|| Checking for direct PDF access through Ovid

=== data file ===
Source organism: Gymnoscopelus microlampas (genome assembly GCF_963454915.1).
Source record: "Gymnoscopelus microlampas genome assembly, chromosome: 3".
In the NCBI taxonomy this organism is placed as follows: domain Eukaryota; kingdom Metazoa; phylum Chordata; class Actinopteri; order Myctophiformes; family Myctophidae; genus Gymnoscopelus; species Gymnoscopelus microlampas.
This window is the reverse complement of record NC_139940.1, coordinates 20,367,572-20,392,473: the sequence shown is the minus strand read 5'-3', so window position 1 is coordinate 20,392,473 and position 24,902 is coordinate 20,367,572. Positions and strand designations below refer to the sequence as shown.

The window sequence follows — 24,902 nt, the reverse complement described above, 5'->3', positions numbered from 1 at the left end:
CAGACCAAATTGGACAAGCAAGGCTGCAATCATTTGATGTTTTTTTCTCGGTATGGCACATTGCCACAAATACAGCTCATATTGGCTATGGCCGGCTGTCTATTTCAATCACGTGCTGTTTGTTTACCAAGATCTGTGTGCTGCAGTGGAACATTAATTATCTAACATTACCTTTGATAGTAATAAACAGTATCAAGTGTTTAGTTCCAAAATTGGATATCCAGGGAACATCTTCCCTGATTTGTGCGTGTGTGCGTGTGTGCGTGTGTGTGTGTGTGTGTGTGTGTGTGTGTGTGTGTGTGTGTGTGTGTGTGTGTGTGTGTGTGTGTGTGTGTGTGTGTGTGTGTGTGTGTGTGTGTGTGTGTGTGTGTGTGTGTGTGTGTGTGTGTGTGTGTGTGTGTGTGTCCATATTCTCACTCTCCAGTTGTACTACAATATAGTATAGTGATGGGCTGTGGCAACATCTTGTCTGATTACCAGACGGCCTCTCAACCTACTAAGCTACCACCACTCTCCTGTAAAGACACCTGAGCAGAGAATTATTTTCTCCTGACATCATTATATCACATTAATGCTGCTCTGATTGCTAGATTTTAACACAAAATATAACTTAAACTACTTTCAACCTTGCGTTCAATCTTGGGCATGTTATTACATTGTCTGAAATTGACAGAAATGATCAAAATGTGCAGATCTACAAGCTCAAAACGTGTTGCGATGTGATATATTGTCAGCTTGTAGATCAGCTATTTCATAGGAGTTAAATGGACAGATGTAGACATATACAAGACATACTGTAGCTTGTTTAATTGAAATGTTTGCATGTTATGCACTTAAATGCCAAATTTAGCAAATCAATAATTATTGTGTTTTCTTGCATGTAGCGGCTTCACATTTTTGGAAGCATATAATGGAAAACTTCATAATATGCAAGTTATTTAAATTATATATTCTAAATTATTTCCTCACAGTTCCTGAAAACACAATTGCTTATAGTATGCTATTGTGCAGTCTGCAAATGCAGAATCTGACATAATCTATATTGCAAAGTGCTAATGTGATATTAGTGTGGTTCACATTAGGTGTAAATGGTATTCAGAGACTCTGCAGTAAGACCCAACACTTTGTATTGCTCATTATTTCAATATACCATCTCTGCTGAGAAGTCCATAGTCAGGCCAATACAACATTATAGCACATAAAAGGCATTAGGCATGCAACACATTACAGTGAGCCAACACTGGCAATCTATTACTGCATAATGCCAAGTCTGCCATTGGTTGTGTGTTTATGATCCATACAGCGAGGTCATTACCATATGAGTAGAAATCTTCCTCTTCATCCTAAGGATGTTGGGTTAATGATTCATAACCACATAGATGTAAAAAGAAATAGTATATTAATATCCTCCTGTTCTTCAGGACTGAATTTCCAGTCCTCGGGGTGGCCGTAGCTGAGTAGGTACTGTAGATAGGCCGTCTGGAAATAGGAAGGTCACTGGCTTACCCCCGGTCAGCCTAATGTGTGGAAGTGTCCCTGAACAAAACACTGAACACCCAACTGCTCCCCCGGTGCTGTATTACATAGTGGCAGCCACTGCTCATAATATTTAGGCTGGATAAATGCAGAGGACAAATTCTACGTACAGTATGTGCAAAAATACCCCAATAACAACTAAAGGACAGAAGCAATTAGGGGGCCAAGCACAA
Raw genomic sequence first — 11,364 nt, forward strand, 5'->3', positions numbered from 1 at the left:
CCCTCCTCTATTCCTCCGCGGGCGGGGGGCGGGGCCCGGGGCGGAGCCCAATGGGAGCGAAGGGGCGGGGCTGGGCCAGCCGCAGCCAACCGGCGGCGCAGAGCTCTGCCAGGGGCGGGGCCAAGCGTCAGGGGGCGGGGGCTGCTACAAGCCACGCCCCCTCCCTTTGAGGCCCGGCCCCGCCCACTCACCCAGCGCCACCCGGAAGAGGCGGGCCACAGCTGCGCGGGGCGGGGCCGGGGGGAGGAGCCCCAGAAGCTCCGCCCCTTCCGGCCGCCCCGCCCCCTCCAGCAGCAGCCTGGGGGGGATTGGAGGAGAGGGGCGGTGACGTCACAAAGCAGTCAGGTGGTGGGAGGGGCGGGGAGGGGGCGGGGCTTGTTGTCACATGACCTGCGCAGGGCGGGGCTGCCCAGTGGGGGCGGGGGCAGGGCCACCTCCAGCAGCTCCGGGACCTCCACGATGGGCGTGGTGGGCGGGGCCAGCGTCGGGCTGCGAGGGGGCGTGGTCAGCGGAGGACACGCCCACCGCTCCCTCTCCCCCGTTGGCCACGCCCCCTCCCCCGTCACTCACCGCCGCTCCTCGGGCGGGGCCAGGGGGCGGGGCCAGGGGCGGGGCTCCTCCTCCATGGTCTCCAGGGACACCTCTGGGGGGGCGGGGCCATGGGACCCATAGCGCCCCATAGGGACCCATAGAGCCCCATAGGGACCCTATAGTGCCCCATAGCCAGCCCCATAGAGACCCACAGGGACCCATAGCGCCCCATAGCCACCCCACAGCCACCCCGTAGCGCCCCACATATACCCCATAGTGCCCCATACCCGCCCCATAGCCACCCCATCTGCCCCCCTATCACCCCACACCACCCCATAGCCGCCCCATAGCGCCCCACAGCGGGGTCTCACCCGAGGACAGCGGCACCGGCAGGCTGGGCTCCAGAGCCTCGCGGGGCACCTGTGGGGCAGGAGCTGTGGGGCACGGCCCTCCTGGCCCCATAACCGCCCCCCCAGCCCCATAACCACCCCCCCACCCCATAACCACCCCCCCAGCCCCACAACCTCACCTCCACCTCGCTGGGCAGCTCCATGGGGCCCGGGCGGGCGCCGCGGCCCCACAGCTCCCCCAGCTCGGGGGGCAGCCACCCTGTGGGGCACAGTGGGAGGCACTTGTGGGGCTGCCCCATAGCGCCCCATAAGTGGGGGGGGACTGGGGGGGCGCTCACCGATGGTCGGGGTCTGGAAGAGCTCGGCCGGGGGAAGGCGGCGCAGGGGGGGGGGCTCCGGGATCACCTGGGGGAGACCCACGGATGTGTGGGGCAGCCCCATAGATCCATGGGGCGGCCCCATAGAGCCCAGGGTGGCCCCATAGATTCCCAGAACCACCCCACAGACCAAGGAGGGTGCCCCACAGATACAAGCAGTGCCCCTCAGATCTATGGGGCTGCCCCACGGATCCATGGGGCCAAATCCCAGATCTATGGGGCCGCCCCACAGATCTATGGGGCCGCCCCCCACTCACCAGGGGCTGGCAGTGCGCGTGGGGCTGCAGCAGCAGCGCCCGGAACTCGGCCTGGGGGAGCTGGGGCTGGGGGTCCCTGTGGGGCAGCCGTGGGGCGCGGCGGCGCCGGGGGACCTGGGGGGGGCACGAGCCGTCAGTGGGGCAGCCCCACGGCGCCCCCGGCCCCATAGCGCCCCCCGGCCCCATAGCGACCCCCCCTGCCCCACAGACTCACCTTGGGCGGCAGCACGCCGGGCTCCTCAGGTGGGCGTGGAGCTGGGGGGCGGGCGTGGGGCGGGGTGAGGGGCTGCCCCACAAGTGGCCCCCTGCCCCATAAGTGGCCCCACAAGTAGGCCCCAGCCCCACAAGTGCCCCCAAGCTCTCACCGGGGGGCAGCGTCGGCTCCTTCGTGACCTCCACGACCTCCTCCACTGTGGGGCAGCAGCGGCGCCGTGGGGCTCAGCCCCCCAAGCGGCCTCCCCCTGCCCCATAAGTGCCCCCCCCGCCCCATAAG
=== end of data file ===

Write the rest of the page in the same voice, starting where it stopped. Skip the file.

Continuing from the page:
Intestinal protozoa are common opportunistic infections in HIV patients. Longitudinal studies on either the clinical relevance or the effect of immune reconstitution by antiretroviral therapy on intestinal protozoan infections in children are lacking however. This study investigates prevalence and clinical relevance of intestinal protozoa in HIV-infected Malawian children before and during their first year of antiretroviral treatment (ART).Stool samples collected at enrolment and during follow-up were tested for nonopportunistic (Giardia lamblia, Dientamoeba fragilis, Entamoeba histolytica) and opportunistic protozoa (Enterocytozoon bieneusi, Encephalitozoon spp., Cryptosporidium spp. and Cystoisospora belli) using multiplex real-time polymerase chain reaction. Associations between infections and clinical symptoms were evaluated using univariate methods.Nonopportunistic and opportunistic protozoa were detected in 40% (14/35) and 46% (16/35) of children at baseline, respectively. E. bieneusi was the most prevalent protozoa (37%, 13/35) and associated with gastrointestinal complaints (43% in positive (10/13) versus 18% (4/22) in E. bieneusi-negative children, P = 0.001. Body mass index recovery during 12 months of ART was more commonly delayed in E. bieneusi-positive children (+0.29 +standard deviation 0.83) than E. bieneusi-negative children (+1.03 +standard deviation 1.25; P = 0.05). E. bieneusi was not detected after 12 months of ART.E. bieneusi was the most prevalent opportunistic intestinal protozoa, present in over a third of study participants before initiation of ART. Although all children cleared E. bieneusi after 12 months of ART, E. bieneusi was associated with gastrointestinal complaints and may delay body mass index recovery. Trials to assess effect of treatment of E. bieneusi on nutritional status should be considered in HIV-infected African children.